Using PEAP and WinXP

Michael Griego mgriego at
Thu May 25 04:18:43 CEST 2006

What Michael said is correct.  By default, the Windows XP supplicant  
will verify the certificate against its list of known trusted root  
CAs.  Without specifying both a trusted CA and the certificate CN  
(usually a hostname), then an attacker could get a cert from another  
trusted CA or one from the same CA with a different CN.

Say for instance I have a network that uses a certificate from  
MyRootCA with CN using SSID example_ssid.  An  
attacker could set up their own AP somewhere in the vacinity of your  
users using the same ESSID (example_ssid) causing users to associate  
with their AP.  802.1x is designed to keep users from further  
connecting that network by verifying the authenticity of that  
network.  If the rogue AP uses a cert from OtherCA with a CN of and both MyRootCA and OtherCA are known roots  
already existing in the default Windows cert list, then a user not  
checking the cert signer against the trusted signer, all known  
signers are trusted meaning that OtherCA is trusted as a signer and  
the rogue AP now has your user's connection.  In addition, if you're  
checking the CA list but not the CN, then the attacker could obtain a  
cert from MyRootCA with the CN of  Since you're  
not checking the CN and MyRootCA is the trusted signer, then the cert  
is trusted and, again, the attacker has your user's connection.

So, for truly secure mutual authentication, you must specify both the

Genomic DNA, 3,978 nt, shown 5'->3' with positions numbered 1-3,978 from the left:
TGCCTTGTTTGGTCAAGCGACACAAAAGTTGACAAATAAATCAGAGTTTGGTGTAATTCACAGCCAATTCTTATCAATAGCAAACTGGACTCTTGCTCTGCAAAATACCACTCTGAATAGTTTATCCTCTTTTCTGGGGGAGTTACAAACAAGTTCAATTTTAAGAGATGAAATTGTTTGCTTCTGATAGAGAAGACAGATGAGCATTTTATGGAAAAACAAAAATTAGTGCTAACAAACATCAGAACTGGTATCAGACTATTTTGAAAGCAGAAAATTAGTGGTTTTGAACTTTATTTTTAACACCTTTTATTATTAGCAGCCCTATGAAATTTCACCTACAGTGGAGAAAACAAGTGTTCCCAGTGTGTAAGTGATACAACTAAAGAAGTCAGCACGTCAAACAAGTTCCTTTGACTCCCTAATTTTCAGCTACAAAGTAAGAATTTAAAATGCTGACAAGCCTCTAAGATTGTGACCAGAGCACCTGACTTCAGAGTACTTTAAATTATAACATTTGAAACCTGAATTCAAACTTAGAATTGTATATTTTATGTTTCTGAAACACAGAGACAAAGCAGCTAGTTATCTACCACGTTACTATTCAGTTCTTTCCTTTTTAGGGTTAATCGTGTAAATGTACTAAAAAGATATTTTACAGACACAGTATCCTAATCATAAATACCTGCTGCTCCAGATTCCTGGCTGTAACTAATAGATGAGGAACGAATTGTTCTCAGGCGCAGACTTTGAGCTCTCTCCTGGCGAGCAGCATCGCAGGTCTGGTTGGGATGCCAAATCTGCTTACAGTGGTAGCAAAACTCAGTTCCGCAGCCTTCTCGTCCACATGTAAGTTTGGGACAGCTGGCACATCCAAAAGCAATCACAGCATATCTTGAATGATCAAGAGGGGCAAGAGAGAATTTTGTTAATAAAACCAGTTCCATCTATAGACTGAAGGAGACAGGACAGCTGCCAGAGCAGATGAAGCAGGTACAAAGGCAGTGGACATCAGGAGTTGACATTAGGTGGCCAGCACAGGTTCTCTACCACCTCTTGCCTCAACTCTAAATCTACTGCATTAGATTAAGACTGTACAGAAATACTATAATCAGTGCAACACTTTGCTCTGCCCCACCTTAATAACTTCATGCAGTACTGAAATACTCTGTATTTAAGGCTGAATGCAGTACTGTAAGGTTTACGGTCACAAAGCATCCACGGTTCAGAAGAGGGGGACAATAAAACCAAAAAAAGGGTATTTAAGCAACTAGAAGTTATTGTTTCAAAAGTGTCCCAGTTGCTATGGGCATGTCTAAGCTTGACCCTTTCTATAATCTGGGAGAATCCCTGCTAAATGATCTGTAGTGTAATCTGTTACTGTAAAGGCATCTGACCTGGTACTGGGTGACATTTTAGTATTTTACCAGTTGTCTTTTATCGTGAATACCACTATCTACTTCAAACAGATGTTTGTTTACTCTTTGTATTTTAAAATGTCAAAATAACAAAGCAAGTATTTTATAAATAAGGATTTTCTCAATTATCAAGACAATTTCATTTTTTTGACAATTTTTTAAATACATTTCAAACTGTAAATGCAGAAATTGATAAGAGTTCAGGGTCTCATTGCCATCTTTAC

trusted CA and the CN in the supplicant.


On May 24, 2006, at 3:34 PM, King, Michael wrote:

>> -----Original Message-----
>> From:
>> at lists.freeradius.or
>> g
>> [ at lists.freer
>>] On Behalf Of simon at
>> Sent: Wednesday, May 24, 2006 3:02 PM
>> To: freeradius-users at
>> Subject: Using PEAP and WinXP
>> Hi,
>> I have a question regarding the setup for the WinXP client
>> when using PEAP.  Does one always need to go into the
>> properties for the AP and configure which servers to connect
>> to or which root certification authorities are trusted?  What
>> I mean is, whether you produced a server certificate yourself
>> and imported that CA onto the client machine, or whether you
>> had a certificate signed by someone like Verisign, you would
>> need to check the corresponding CA within the list.
> It's my understanding that this is to prevent a man in the middle
> attack.  Someone could easily setup a rouge AP, with a RADIUS Server.
> Since your requiring the server to identify itself (Via the Cert) you
> could detect this, and prevent it.
> -
> List info/subscribe/unsubscribe? See 
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